Manuel Gayoso de Lemos was the most famous Spanish ruler of Natchez. He was born in 1747 in Portugal to a Spanish diplomat and Portuguese woman. His education included languages, diplomatic skills, and military training, all of which proved beneficial to his career as an administrator of Spanish colonies in North America.
Spain gained control of the Natchez District after its victories over the British in the Lower Mississippi Valley during the Revolutionary War and decided to upgrade the settlement from an isolated military post to what they hoped would be a more prosperous colony. Gayoso was appointed as governor of the district in 1787 with orders from the Spanish Crown to bolster the region so that it would provide better protection for Spain’s more lucrative possessions in Mexico.
He faced a monumental task. When Gayoso arrived in 1789, Natchez was a small frontier settlement built around a dilapidated fort on the river. He oversaw the creation and development of the town and initiated policies to entice settlers to the region. He encouraged agricultural innovation to find a cash crop that would strengthen the local economy. Unlike many Spanish colonial rulers, he did not force Catholicism on the city’s residents. Persons of other denominations could not preach in public but could worship in their own homes. He improved the district’s defenses by building forts at present-day Vicksburg and Memphis and helped conclude important treaties with Native Americans to prevent the United States from encroaching on Spanish territory.
Gayoso had a congenial personality and charmed Natchez. He frequently held lavish social and political gatherings at his mansion, Concorde. Under his regime, the Natchez District grew and gained new settlers; however, Spain’s hold on the territory remained tenuous.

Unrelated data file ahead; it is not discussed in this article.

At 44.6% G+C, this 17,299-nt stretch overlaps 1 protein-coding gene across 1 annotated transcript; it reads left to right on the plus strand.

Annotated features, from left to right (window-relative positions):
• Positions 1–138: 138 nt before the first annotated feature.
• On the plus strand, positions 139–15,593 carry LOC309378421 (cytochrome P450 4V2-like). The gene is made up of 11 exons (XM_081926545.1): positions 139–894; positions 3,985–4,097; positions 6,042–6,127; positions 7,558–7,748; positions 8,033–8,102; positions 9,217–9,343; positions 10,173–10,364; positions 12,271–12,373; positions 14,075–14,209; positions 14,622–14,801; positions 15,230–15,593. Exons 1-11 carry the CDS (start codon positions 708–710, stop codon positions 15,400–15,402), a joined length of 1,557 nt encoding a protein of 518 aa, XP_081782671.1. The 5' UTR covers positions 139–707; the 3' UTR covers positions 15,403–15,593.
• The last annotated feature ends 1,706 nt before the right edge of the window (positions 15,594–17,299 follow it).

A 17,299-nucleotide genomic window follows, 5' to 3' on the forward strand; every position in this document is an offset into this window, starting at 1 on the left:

In 1795, with the United States expanding, its leaders negotiated the Treaty of San Lorenzo (also known as Pinckney’s Treaty) with Spain. The agreement granted the United States free usage of the Mississippi River and set the thirty-first parallel as the northern boundary of Spanish Florida, transferring the Natchez District to the young nation. Gayoso and other Spanish leaders subsequently attempted to nullify the treaty, offering excuses to American officials and delaying the Spanish evacuation of the area. Spain finally relinquished control in March 1798.
By that time Gayoso had already departed. He had received a promotion to governor-general of Louisiana and West Florida and reported to New Orleans in 1797. He died there of yellow fever on 18 July 1799.
- Jack D. Elliott Jr., Journal of Mississippi History (Winter 1997)
- Jack D. L. Holmes, Gayoso: Life of a Spanish Governor in the Mississippi Valley, 1789–1799 (1965)
- Jack D. L. Holmes, in A History of Mississippi (1973)